New Books: Wednesday, July 29

We are now open for limited visits by up to four patrons at a time.

Patrons wishing to browse the library’s collection of books and DVDs may come to the library and park in one of four, specially designated parking spots.  Only two people per vehicle will be permitted to enter the library at the same time. Each of the four parking spots will have a flip sign.  If more than one person enters from the same vehicle, they will be required to indicate two parking spaces are taken by flipping the signs located in front of two parking spots.  In spite of not occupying a space, cyclists and pedestrians will also need to flip a sign.  Flipping the signs will signal if maximum occupancy has been reached.

If all four parking spaces are filled upon arrival, the patron may choose to park in a non-designated space and wait for someone to exit the building.  This system will help to consistently keep the count of patrons in the library from exceeding the maximum, and will avoid the need for advance appointments.

Here are a few more of the new books that have arrived at the library since we closed due to the pandemic.

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Mrs. Lincoln’s Sisters

In May 1875, Elizabeth Todd Edwards reels from news that her younger sister Mary, former First Lady and widow of President Abraham Lincoln, has attempted suicide. Mary’s shocking act followed legal proceedings arranged by her eldest and only surviving son that declared her legally insane. Although they have long been estranged, Elizabeth knows Mary’s tenuous mental health has deteriorated through decades of trauma and loss. Yet is her suicide attempt truly the impulse of a deranged mind, or the desperate act of a sane woman terrified to be committed to an asylum? And—if her sisters can put past grievances aside—is their love powerful enough to save her?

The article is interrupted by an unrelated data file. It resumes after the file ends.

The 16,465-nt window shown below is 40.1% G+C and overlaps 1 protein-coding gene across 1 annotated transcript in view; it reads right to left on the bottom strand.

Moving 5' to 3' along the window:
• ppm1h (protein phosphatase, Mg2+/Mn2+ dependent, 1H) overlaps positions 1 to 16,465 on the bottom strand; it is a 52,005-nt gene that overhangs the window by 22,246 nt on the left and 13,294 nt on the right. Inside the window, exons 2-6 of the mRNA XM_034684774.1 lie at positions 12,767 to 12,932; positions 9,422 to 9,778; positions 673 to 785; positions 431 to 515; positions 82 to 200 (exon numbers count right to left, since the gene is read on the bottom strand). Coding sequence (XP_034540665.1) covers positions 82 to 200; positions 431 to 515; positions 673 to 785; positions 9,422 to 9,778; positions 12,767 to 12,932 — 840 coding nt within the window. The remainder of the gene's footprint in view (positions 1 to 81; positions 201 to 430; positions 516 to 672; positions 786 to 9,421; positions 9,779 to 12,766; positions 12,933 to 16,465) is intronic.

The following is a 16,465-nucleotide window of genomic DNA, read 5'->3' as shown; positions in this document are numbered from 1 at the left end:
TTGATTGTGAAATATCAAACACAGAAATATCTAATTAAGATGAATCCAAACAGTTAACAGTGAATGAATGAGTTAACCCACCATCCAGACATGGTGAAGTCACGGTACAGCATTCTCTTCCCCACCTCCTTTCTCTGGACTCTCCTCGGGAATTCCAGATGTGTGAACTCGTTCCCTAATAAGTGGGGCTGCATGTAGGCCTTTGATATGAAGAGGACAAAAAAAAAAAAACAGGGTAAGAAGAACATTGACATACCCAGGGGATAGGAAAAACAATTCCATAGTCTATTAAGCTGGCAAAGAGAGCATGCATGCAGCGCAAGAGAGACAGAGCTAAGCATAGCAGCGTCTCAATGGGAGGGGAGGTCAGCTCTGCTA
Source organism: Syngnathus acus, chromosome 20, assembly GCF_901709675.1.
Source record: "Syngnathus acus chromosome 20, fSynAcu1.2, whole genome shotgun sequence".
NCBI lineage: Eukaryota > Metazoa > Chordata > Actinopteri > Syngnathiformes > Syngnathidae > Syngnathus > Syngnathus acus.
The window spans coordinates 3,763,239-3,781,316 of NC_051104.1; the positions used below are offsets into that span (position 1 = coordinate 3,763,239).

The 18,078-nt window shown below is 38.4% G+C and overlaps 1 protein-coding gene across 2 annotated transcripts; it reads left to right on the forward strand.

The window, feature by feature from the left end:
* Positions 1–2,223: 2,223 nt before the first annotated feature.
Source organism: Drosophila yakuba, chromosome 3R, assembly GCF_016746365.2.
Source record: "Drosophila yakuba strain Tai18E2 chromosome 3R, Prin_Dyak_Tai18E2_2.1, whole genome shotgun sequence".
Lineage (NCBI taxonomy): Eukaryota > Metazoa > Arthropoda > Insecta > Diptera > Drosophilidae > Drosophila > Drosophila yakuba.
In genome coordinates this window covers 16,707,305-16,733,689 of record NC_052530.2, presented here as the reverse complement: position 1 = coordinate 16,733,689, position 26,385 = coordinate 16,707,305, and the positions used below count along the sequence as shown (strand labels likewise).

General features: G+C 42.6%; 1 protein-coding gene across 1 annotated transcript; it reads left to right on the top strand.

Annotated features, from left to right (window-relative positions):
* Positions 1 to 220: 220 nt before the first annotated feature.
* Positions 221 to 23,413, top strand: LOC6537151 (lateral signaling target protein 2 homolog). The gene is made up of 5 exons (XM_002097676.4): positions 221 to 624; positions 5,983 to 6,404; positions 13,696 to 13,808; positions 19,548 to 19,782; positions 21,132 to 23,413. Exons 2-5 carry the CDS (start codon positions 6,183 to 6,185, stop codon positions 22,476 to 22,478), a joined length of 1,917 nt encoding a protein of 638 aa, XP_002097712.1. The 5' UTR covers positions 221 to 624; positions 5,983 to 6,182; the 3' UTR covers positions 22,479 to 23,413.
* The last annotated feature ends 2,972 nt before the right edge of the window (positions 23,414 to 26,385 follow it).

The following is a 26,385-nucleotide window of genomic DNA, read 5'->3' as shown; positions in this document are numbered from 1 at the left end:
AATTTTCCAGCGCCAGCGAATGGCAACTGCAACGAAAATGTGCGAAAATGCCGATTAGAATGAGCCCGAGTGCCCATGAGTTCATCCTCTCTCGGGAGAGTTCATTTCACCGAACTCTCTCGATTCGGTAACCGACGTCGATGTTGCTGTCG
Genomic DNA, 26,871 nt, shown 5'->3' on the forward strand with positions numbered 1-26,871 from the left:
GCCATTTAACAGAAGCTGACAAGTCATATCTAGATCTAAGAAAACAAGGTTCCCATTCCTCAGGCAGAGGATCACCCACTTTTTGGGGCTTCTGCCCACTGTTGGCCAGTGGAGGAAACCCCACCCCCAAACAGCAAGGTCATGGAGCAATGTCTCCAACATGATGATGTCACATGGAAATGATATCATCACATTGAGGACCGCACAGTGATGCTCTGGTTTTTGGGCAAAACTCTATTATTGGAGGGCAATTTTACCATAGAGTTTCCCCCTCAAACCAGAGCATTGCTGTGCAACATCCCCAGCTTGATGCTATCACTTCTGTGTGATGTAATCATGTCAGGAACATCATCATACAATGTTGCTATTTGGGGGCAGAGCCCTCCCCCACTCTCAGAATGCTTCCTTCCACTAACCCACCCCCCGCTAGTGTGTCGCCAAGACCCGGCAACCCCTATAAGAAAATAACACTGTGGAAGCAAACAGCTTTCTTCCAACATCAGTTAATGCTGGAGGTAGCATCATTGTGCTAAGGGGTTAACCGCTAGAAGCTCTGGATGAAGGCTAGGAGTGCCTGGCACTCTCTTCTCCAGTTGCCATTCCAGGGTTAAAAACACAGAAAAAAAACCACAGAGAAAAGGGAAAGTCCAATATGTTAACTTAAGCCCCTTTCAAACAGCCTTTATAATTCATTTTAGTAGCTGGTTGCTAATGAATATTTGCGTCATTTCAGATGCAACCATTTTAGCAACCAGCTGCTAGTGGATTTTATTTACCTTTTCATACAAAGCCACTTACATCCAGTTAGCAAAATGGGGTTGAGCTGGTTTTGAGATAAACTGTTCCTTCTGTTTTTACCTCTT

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Night. Sleep. Death. The Stars.

Night. Sleep. Death. The Stars is a gripping examination of contemporary America through the prism of a family tragedy: when a powerful parent dies, each of his adult children reacts in startling and unexpected ways, and his grieving widow in the most surprising way of all. Stark and penetrating, Joyce Carol Oates’s latest novel is a vivid exploration of race, psychological trauma, class warfare, grief, and eventual healing, as well as an intimate family novel in the tradition of the author’s bestselling We Were the Mulvaneys.

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Officer Clemmons: A Memoir

When he created the role of Officer Clemmons on the award-winning television series Mister Rogers’ Neighborhood, François Clemmons made history as the first African American actor to have a recurring role on a children’s program. A new, wide world opened for Clemmons — but one that also required him to make painful personal choices and sacrifices. Officer Clemmons details Clemmons’s incredible life story, beginning with his early years in Alabama and Ohio, marked by family trauma and loss, through his studies as a music major at Oberlin College, where Clemmons began to investigate and embrace his homosexuality, to a chance encounter with Fred Rogers that changed the whole course of both men’s lives, leading to a deep, spiritual friendship and mentorship spanning nearly forty years. From New York to Russia, Berlin to California, Grammy Award-winner Clemmons has performed for audiences around the world and remains a beloved figure. Evocative and intimate, and buoyed by its author’s own vivacious, inimitable energy, Officer Clemmons chronicles a historical and enlightening life and career of a man who has brought joy to millions of adults and children, across generations and borders.

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